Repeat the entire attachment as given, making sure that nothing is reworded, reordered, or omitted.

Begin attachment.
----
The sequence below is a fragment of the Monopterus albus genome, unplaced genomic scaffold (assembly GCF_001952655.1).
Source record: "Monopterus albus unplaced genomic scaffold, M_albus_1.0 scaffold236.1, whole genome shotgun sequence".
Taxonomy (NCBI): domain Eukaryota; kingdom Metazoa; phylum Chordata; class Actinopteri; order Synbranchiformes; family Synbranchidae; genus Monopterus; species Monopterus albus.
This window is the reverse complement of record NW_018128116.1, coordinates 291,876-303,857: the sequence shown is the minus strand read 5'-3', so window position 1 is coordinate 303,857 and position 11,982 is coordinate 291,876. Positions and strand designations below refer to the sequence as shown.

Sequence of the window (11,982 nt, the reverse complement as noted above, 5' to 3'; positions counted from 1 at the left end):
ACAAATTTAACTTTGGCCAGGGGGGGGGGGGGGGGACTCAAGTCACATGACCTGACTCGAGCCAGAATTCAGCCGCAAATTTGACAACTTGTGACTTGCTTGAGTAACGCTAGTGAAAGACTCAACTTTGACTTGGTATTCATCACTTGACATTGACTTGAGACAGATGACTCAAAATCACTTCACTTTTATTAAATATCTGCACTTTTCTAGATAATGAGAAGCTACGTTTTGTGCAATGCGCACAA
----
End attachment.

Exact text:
The sequence below is a fragment of the Monopterus albus genome, unplaced genomic scaffold (assembly GCF_001952655.1).
Source record: "Monopterus albus unplaced genomic scaffold, M_albus_1.0 scaffold236.1, whole genome shotgun sequence".
Taxonomy (NCBI): domain Eukaryota; kingdom Metazoa; phylum Chordata; class Actinopteri; order Synbranchiformes; family Synbranchidae; genus Monopterus; species Monopterus albus.
This window is the reverse complement of record NW_018128116.1, coordinates 291,876-303,857: the sequence shown is the minus strand read 5'-3', so window position 1 is coordinate 303,857 and position 11,982 is coordinate 291,876. Positions and strand designations below refer to the sequence as shown.

Sequence of the window (11,982 nt, the reverse complement as noted above, 5' to 3'; positions counted from 1 at the left end):
ACAAATTTAACTTTGGCCAGGGGGGGGGGGGGGGGACTCAAGTCACATGACCTGACTCGAGCCAGAATTCAGCCGCAAATTTGACAACTTGTGACTTGCTTGAGTAACGCTAGTGAAAGACTCAACTTTGACTTGGTATTCATCACTTGACATTGACTTGAGACAGATGACTCAAAATCACTTCACTTTTATTAAATATCTGCACTTTTCTAGATAATGAGAAGCTACGTTTTGTGCAATGCGCACAA